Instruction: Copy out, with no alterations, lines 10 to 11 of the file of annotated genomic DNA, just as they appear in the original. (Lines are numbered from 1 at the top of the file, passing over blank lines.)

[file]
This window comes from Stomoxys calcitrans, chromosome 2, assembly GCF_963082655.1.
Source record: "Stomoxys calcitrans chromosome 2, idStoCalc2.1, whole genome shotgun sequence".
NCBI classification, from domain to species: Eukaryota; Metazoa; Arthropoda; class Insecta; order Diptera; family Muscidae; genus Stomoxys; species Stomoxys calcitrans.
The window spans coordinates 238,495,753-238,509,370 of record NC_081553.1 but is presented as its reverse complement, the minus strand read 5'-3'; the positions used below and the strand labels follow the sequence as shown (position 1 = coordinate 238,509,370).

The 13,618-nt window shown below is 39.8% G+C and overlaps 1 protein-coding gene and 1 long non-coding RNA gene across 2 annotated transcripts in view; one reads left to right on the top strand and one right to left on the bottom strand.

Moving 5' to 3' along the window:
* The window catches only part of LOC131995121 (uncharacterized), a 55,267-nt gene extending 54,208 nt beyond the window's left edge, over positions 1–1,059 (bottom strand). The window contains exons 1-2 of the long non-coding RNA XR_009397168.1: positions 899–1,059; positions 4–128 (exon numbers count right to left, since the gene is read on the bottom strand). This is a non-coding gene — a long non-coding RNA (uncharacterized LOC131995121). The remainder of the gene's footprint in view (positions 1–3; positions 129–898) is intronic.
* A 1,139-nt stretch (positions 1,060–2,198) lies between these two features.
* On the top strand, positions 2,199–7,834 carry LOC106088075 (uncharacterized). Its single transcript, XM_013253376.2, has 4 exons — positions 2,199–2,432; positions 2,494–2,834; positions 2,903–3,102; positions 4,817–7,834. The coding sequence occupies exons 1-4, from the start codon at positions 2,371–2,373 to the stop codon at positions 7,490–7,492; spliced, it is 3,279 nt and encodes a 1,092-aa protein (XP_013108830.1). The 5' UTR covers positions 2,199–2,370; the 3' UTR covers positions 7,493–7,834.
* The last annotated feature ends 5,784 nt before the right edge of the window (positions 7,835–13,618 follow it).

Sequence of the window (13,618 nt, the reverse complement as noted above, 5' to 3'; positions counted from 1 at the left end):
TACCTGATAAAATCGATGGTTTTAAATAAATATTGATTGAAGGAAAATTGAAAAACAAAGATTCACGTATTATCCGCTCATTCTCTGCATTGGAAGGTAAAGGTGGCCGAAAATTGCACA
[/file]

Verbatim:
* The last annotated feature ends 5,784 nt before the right edge of the window (positions 7,835–13,618 follow it).

Sequence of the window (13,618 nt, the reverse complement as noted above, 5' to 3'; positions counted from 1 at the left end):